Repairs on Notre Dame Cathedral may take over a decade and cost more than $1 billion. On April 15, 2019, a fire broke out in the cathedral, which was undergoing repairs, and only the heroic efforts of firefighters saved the whole structure from collapse.
Begun in 1160, it was largely complete by 1260, although modified frequently in the following centuries. The spire, whose fall roused a groan from watching Parisians, was added in the 19th century.
Built in the oldest part of Paris, on the Ile de la Cité, the cathedral commanded attention from many viewpoints. From the front, its towers stood like guardians. From the side, the flying buttresses held up the walls, creating an interior of great height and light. Rose windows brought in the color of faith.
My favorite site for viewing the cathedral was from the Left Bank park near the famous English bookstore Shakespeare and Company.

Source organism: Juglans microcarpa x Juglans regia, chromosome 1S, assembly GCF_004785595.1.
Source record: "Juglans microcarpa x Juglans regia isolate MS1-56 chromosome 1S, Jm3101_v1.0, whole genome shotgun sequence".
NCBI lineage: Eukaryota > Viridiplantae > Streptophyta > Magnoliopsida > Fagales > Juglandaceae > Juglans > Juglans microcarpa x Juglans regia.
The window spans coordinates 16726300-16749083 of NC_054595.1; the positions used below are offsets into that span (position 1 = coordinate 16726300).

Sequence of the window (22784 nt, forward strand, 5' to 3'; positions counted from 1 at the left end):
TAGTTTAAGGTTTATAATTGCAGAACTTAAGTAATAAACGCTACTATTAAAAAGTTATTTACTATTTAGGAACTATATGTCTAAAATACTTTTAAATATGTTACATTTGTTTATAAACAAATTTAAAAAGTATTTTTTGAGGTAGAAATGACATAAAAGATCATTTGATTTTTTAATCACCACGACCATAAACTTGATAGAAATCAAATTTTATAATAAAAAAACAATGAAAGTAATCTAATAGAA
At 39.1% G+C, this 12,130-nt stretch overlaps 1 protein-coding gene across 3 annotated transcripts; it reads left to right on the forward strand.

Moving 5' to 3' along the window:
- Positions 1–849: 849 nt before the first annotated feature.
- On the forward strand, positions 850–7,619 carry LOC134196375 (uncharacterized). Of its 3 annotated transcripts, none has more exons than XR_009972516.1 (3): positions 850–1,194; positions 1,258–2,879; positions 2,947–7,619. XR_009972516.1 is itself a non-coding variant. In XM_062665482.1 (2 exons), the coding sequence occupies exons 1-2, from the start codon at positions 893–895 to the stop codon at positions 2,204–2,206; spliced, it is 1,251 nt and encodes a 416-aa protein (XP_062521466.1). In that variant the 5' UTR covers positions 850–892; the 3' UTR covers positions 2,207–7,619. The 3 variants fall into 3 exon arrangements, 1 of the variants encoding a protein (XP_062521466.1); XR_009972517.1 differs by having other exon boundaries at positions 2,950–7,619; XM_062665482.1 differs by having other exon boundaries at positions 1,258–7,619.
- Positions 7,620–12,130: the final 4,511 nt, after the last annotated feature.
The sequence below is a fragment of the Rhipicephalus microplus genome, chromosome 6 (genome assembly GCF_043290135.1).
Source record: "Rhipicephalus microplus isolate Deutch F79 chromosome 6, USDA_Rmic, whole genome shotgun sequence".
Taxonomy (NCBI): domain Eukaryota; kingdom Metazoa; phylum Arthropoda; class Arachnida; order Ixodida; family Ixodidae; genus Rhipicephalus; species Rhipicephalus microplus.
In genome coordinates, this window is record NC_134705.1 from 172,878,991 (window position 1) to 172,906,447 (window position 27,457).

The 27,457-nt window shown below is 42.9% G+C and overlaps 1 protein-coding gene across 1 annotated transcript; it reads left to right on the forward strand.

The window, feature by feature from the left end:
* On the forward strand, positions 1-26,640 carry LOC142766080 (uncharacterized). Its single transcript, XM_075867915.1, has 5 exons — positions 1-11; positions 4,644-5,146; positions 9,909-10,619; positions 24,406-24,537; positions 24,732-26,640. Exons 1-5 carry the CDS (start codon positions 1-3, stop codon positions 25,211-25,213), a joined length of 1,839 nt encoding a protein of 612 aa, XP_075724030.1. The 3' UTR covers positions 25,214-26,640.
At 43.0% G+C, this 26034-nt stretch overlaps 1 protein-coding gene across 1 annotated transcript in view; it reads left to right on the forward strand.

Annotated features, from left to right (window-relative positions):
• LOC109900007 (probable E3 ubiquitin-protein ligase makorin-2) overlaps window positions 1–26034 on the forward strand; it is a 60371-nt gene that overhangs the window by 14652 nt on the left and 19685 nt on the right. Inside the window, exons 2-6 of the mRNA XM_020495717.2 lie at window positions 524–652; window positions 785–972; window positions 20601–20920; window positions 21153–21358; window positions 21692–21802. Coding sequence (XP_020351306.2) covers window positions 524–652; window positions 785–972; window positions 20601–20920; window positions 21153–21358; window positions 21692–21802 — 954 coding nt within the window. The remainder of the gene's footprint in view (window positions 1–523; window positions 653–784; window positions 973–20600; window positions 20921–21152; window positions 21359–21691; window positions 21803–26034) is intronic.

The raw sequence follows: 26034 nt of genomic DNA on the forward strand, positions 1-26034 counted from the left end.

My first reaction to the news of the burning was horror and anger as I assumed the fire was an attack by terrorists. I feared an escalation in the destruction that religious fanaticism gives birth to. With the news that the blaze was probably caused by an electrical malfunction in the construction area, I calmed down. Sorrow filled my heart, but the rage was gone.
I last visited the site when I visited the archaeological museum in front of the Cathedral. Excavations going back to the 14th century (which I was interested in) showed how people lived at the time.
Vows to rebuild and pledges of money from all over the world have flooded in. Until the building is stabilized, reconstruction cannot begin.
When will we see Notre Dame again, backlit by the setting sun? From the Seine banks, she anchors the visitor in the place of Paris. Her stones testify to the fact of faith, even as the attendance of the religious tapers off.
Vive la Notre Dame